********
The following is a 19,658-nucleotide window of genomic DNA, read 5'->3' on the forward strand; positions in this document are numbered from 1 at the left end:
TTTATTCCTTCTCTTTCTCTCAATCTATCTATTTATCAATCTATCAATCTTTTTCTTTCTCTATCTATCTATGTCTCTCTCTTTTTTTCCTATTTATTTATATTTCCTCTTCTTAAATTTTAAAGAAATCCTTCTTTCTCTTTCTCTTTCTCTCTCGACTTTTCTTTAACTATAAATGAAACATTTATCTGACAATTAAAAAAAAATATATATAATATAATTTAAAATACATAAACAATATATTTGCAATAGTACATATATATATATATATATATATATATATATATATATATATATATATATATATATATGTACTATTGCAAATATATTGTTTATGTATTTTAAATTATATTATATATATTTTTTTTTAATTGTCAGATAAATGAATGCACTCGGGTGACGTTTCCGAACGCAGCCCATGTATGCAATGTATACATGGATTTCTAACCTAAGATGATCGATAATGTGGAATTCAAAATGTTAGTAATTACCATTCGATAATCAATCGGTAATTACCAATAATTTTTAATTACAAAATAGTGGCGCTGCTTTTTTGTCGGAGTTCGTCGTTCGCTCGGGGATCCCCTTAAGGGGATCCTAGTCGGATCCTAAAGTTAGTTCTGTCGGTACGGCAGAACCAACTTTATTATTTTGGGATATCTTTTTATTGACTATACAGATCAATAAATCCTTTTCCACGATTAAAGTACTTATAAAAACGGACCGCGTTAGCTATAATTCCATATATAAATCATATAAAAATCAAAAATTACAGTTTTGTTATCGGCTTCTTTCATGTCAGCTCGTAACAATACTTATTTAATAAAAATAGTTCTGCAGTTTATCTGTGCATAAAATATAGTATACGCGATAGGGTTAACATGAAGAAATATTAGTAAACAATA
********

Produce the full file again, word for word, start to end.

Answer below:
The following is a 19,658-nucleotide window of genomic DNA, read 5'->3' on the forward strand; positions in this document are numbered from 1 at the left end:
TTTATTCCTTCTCTTTCTCTCAATCTATCTATTTATCAATCTATCAATCTTTTTCTTTCTCTATCTATCTATGTCTCTCTCTTTTTTTCCTATTTATTTATATTTCCTCTTCTTAAATTTTAAAGAAATCCTTCTTTCTCTTTCTCTTTCTCTCTCGACTTTTCTTTAACTATAAATGAAACATTTATCTGACAATTAAAAAAAAATATATATAATATAATTTAAAATACATAAACAATATATTTGCAATAGTACATATATATATATATATATATATATATATATATATATATATATATATATATATATATGTACTATTGCAAATATATTGTTTATGTATTTTAAATTATATTATATATATTTTTTTTTAATTGTCAGATAAATGAATGCACTCGGGTGACGTTTCCGAACGCAGCCCATGTATGCAATGTATACATGGATTTCTAACCTAAGATGATCGATAATGTGGAATTCAAAATGTTAGTAATTACCATTCGATAATCAATCGGTAATTACCAATAATTTTTAATTACAAAATAGTGGCGCTGCTTTTTTGTCGGAGTTCGTCGTTCGCTCGGGGATCCCCTTAAGGGGATCCTAGTCGGATCCTAAAGTTAGTTCTGTCGGTACGGCAGAACCAACTTTATTATTTTGGGATATCTTTTTATTGACTATACAGATCAATAAATCCTTTTCCACGATTAAAGTACTTATAAAAACGGACCGCGTTAGCTATAATTCCATATATAAATCATATAAAAATCAAAAATTACAGTTTTGTTATCGGCTTCTTTCATGTCAGCTCGTAACAATACTTATTTAATAAAAATAGTTCTGCAGTTTATCTGTGCATAAAATATAGTATACGCGATAGGGTTAACATGAAGAAATATTAGTAAACAATA